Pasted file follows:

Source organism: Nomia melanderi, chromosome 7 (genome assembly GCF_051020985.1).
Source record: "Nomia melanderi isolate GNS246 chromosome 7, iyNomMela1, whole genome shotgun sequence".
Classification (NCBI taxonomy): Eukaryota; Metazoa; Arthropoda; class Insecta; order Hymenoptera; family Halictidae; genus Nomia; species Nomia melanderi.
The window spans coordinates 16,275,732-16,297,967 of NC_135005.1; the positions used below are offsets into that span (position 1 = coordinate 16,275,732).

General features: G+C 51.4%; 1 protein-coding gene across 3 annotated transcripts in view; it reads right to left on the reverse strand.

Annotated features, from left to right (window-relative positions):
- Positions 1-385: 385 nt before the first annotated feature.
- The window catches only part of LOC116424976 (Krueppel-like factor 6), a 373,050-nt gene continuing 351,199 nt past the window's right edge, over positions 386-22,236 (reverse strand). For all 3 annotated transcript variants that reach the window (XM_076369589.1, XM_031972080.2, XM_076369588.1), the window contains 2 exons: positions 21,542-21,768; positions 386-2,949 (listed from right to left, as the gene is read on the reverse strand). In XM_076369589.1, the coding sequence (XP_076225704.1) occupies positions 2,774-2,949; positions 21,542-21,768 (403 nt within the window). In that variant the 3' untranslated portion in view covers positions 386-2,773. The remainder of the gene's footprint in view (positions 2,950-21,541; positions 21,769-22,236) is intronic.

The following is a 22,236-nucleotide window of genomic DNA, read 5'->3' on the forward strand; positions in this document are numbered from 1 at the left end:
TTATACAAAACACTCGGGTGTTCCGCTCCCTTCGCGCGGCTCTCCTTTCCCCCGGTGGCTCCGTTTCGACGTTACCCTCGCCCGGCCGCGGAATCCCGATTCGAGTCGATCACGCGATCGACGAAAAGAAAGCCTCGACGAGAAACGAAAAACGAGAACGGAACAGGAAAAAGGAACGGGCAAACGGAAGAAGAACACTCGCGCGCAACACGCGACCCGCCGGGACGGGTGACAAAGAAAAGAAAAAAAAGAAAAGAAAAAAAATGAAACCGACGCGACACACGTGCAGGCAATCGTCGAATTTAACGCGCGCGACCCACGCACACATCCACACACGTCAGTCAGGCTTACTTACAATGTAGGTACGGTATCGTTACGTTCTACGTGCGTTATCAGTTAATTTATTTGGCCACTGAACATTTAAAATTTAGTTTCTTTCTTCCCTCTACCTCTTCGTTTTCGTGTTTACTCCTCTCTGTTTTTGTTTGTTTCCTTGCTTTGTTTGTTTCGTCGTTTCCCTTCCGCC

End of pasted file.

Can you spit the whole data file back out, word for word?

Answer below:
Source organism: Nomia melanderi, chromosome 7 (genome assembly GCF_051020985.1).
Source record: "Nomia melanderi isolate GNS246 chromosome 7, iyNomMela1, whole genome shotgun sequence".
Classification (NCBI taxonomy): Eukaryota; Metazoa; Arthropoda; class Insecta; order Hymenoptera; family Halictidae; genus Nomia; species Nomia melanderi.
The window spans coordinates 16,275,732-16,297,967 of NC_135005.1; the positions used below are offsets into that span (position 1 = coordinate 16,275,732).

General features: G+C 51.4%; 1 protein-coding gene across 3 annotated transcripts in view; it reads right to left on the reverse strand.

Annotated features, from left to right (window-relative positions):
- Positions 1-385: 385 nt before the first annotated feature.
- The window catches only part of LOC116424976 (Krueppel-like factor 6), a 373,050-nt gene continuing 351,199 nt past the window's right edge, over positions 386-22,236 (reverse strand). For all 3 annotated transcript variants that reach the window (XM_076369589.1, XM_031972080.2, XM_076369588.1), the window contains 2 exons: positions 21,542-21,768; positions 386-2,949 (listed from right to left, as the gene is read on the reverse strand). In XM_076369589.1, the coding sequence (XP_076225704.1) occupies positions 2,774-2,949; positions 21,542-21,768 (403 nt within the window). In that variant the 3' untranslated portion in view covers positions 386-2,773. The remainder of the gene's footprint in view (positions 2,950-21,541; positions 21,769-22,236) is intronic.

The following is a 22,236-nucleotide window of genomic DNA, read 5'->3' on the forward strand; positions in this document are numbered from 1 at the left end:
TTATACAAAACACTCGGGTGTTCCGCTCCCTTCGCGCGGCTCTCCTTTCCCCCGGTGGCTCCGTTTCGACGTTACCCTCGCCCGGCCGCGGAATCCCGATTCGAGTCGATCACGCGATCGACGAAAAGAAAGCCTCGACGAGAAACGAAAAACGAGAACGGAACAGGAAAAAGGAACGGGCAAACGGAAGAAGAACACTCGCGCGCAACACGCGACCCGCCGGGACGGGTGACAAAGAAAAGAAAAAAAAGAAAAGAAAAAAAATGAAACCGACGCGACACACGTGCAGGCAATCGTCGAATTTAACGCGCGCGACCCACGCACACATCCACACACGTCAGTCAGGCTTACTTACAATGTAGGTACGGTATCGTTACGTTCTACGTGCGTTATCAGTTAATTTATTTGGCCACTGAACATTTAAAATTTAGTTTCTTTCTTCCCTCTACCTCTTCGTTTTCGTGTTTACTCCTCTCTGTTTTTGTTTGTTTCCTTGCTTTGTTTGTTTCGTCGTTTCCCTTCCGCC